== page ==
22 October 2008

Life as an ex-pat, SAHM, and functional illiterate.

I was reading Erin's blog, Uberall: Live, Eat, Travel (please note that she actually has an umlaut, as compared to me- I haven't figured out where it is yet;)) post commemorating her first year as an ex-pat and it made me want to think about my own experience in relating to hers.

The last year has been interesting in many ways as well as tough.

I have had to adjust to being a stay at home mom, to being in a foreign country, and to being in a country where I knew only how to say "Ja", "Nein" and "Wo sind die Toilettes?". When we arrived here, lugging our cat, two kids, 6 suitcases, two car seats and two strollers, we arrived in the rain. It then rained for the next 135 days. It wasn't easy.

The biggest struggle hasn't been my inability to read or write German, or even that I speak it at a 2-3 year old level: it has been getting used to staying home with children, and more so, with no car. The attempt to do things with the kids in a constantly raining climate has been a struggle. I am so grateful for Kita and for the teachers there and the other children who help my girls get their ya-yas out that I can't adequately express it. The State-subsidized and controlled system of child care and education has allowed me to take German classes and to begin to be able to manage life in Germany. It has given my 5 year old fluency in German (and a vocabulary that surpasses my own) and given my younger both German as her first language and a great deal of self-confidence.

Without a car and without either an adequate refrigerator or freezer, I need to shop on average every other day. I am finally able to find the different food stuffs that I need, although I wind up visiting 4-5 separate locations in a week to do so. Note: Arab and Asian markets are the place to find non-pork and spicy foodstuffs.

We are finally settled in a permanent apartment and although we aren't quite finished (no art or paint colors on the walls, missing 2 lights) we are basically moved in.

After we decided to stay in Berlin, I started to look for a "social scene" and I'm in the process of finding a place to fit in and meet people with similar interests: book clubs, blogs, Mom's groups and women's groups.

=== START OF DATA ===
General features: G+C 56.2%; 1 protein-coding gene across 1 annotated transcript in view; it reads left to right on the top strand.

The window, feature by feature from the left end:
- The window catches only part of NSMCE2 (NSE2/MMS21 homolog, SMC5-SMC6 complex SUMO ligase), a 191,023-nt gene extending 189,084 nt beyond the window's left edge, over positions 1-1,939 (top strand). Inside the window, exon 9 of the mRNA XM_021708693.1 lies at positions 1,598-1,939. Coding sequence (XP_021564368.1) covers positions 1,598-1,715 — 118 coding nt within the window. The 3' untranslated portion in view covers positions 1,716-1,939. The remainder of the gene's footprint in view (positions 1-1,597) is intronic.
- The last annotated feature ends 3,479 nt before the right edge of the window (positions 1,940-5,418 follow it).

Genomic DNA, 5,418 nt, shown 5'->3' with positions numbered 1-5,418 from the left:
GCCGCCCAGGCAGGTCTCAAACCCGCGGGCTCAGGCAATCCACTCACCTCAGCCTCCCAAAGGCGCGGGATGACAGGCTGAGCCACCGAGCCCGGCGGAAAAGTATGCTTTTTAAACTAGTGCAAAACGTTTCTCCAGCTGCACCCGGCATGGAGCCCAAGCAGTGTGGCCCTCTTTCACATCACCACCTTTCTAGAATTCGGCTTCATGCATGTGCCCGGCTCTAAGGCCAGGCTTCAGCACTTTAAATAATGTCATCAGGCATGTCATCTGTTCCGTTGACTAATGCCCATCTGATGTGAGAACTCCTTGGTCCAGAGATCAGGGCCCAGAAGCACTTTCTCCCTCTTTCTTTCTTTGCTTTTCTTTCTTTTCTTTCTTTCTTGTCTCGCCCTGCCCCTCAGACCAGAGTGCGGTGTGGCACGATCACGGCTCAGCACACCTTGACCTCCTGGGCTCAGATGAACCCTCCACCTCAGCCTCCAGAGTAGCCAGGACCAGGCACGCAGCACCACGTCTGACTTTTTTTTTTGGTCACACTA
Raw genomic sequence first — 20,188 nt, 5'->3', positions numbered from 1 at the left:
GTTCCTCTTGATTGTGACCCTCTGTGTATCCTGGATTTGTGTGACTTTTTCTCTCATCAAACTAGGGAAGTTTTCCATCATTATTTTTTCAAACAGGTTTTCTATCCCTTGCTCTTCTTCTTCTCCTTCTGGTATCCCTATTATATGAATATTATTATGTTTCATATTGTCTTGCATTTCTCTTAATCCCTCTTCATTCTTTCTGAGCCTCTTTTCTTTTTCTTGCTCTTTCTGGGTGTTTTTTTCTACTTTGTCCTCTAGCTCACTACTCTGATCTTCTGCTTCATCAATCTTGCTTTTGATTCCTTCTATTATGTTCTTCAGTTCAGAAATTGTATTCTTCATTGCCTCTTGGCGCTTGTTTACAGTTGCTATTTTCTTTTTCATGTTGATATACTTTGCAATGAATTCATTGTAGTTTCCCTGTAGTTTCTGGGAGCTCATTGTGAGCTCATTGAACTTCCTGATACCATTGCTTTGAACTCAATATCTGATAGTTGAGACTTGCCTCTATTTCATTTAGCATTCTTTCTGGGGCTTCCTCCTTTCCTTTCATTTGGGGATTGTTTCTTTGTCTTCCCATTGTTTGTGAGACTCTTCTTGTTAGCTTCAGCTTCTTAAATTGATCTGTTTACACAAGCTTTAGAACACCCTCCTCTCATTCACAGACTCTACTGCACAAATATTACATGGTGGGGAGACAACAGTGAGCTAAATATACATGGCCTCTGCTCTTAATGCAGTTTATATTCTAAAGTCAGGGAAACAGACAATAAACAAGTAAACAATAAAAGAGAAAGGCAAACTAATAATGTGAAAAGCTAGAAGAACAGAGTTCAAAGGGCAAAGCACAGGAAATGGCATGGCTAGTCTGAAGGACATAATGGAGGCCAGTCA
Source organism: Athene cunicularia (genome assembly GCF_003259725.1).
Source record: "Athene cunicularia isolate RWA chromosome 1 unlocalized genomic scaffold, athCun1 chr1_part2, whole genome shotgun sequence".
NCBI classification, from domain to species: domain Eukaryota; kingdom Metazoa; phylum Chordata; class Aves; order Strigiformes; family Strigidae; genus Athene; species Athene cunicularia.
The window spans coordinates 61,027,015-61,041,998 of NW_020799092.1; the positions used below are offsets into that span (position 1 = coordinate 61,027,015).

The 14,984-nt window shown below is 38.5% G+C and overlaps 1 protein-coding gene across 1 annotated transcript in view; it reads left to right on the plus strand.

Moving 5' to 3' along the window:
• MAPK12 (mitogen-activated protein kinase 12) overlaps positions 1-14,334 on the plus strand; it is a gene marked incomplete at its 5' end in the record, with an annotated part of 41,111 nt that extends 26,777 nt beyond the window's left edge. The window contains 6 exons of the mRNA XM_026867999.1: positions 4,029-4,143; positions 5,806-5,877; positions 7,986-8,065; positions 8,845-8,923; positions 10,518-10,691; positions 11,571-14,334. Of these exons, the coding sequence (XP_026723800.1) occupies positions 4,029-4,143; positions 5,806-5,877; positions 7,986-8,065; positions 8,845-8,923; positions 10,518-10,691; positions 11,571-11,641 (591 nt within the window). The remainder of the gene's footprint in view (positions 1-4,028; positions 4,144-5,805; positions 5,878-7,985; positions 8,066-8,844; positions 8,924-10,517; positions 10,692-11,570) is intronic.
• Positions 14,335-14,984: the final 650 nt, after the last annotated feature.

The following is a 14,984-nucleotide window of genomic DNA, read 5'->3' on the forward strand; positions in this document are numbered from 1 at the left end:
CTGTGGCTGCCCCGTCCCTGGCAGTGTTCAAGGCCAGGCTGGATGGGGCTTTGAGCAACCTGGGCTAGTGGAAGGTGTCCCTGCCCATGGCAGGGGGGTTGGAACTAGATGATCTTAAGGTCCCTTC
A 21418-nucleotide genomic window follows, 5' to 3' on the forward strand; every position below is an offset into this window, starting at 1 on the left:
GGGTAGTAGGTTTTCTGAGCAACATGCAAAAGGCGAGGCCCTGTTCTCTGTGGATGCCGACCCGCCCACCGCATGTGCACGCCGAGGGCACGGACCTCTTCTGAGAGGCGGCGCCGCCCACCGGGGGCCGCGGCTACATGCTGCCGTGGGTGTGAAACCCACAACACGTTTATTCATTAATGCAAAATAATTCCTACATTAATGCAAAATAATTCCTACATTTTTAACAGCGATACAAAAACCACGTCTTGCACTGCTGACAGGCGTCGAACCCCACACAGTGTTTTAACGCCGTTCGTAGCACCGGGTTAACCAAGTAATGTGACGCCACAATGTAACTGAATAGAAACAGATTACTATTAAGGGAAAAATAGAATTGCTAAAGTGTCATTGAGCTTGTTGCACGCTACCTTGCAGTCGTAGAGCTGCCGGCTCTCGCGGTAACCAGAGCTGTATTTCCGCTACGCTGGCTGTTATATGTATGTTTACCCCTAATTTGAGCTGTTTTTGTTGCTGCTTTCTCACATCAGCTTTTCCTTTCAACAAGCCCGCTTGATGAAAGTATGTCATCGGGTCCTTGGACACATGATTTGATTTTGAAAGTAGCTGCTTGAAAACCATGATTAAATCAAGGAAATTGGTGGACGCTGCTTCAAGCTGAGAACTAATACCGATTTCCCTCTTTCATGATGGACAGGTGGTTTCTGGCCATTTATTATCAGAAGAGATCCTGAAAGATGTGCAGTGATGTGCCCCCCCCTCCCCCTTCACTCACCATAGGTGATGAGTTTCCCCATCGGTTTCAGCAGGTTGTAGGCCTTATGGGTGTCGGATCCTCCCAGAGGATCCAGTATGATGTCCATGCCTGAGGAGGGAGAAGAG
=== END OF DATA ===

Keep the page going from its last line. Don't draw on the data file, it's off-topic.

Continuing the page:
We are deep in school options for my oldest and German class starts again next week.

So the worst of it is over. At least the kids are settled and we are familiar with the area. I do envy those childless ex-pats who can travel and visit all the places so easily accessible in Europe, but we will be around for a while. Hopefully we will have a chance to get around a bit. And it is amazing to see how well a functional illiterate (who does not need a job) can survive in a foreign society. Although I do miss reading a local paper.

(Amusingly enough I also haven't figured out my handy voicemail, and like all the other ex-pats I know, can only see "voicemail" if sent by SMS. It's an oddly amusing theme, speaking to the general level of German customer service as well as, in particular, the level of its communications corporations.)


Lynda said...

Sounds like you are doing really well - the first year is tough and Germany without German is super tough. I am approaching my first year in Cairo, and somedays I hate it so much I don't leave the house... I remember feeling similar in my early days in Munich... and now I am fluent in German and feel much love for the country - it is like going home... 20 years can change a lot.

J said...

The biggest adjustment for me was the awful climate. This is the first place I've lived that doesn't really have a summer and annoys the heck out of me.

LOL on the rained for the next 135 days. I moved here in June 2002 and it rained until Feb 2003.

Caffienated Cowgirl said...

Functional illiterate...yep, I hear ya. I can read more German than I can speak. One year in and I have failed to learn the language as I thought I would. My 4 yr old is picking it up faster than I am :)

Anonymous said...

This had me going, um yep, I identify with that and.. that and that!

Expat sahm mom life, frankly, sucks sometimes. But it seems to me you are working to get over the sticky bits and move towards finding your own groove in this insane place.

You're doing far better than me - I'm doing anti-social as a survival technique :)